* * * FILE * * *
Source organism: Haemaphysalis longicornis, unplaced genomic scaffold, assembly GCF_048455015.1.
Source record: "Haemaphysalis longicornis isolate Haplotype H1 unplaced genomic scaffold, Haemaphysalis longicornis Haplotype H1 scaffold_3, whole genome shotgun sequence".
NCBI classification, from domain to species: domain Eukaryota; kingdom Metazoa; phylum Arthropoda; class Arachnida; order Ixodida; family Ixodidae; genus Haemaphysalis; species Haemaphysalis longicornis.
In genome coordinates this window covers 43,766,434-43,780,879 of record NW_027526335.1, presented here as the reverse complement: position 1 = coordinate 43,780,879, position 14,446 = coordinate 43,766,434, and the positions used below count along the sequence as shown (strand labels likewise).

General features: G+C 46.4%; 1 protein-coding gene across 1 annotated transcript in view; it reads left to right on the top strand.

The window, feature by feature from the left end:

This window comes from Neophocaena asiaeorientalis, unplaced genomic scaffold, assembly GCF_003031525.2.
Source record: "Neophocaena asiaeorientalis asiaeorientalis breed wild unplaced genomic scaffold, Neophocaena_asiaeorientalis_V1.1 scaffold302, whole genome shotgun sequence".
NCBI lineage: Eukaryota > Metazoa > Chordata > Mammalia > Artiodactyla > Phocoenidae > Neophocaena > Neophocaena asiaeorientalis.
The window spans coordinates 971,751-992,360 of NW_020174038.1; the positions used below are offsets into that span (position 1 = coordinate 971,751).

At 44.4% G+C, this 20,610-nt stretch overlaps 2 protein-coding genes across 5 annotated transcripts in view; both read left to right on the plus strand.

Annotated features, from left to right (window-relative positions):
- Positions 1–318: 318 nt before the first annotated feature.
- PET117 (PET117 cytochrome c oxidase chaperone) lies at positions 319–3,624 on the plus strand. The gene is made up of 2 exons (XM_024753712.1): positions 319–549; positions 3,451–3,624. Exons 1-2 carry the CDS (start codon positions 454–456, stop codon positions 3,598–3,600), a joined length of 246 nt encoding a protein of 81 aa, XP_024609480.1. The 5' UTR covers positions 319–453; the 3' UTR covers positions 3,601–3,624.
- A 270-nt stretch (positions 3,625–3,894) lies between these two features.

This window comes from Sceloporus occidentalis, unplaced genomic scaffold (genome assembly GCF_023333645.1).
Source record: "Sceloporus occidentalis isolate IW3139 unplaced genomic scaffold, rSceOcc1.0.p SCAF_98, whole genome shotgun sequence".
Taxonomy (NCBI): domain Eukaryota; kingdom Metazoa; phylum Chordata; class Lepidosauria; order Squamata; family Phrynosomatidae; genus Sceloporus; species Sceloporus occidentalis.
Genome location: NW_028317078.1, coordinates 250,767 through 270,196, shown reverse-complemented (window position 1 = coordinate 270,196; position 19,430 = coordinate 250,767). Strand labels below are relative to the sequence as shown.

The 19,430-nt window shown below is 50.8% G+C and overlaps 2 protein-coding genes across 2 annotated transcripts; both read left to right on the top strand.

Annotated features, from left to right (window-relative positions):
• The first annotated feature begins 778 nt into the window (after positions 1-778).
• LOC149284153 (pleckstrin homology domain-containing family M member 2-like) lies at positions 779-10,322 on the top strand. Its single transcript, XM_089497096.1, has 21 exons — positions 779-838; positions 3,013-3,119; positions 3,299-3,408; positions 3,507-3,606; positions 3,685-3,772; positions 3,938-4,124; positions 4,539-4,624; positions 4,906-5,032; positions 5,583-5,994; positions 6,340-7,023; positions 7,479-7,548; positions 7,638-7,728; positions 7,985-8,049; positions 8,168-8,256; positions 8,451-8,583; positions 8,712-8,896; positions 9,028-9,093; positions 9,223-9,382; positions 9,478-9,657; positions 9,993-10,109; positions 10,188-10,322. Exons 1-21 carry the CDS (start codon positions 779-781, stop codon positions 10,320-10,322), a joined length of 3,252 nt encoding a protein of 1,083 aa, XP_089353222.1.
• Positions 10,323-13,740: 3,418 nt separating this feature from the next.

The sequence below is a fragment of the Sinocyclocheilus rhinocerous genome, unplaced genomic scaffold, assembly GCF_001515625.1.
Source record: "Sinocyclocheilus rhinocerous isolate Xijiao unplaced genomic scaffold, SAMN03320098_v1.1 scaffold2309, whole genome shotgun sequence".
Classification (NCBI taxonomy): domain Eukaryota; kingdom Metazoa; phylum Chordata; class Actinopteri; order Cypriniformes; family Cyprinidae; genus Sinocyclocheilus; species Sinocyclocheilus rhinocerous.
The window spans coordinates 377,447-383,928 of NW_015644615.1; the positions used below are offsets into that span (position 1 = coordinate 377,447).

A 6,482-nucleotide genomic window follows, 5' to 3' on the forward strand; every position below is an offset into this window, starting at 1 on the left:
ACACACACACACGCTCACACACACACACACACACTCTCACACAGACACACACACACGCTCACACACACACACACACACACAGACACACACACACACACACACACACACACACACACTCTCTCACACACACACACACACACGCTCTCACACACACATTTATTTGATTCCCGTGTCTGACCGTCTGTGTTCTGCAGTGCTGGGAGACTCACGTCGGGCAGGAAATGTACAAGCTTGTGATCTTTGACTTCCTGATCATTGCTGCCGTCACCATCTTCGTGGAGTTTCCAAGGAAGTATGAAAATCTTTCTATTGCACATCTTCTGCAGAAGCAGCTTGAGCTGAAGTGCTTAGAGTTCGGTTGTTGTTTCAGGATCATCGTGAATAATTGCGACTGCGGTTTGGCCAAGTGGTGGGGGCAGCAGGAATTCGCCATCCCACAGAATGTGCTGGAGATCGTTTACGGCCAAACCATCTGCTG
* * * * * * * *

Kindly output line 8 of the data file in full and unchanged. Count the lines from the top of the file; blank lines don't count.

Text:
Source record: "Neophocaena asiaeorientalis asiaeorientalis breed wild unplaced genomic scaffold, Neophocaena_asiaeorientalis_V1.1 scaffold302, whole genome shotgun sequence".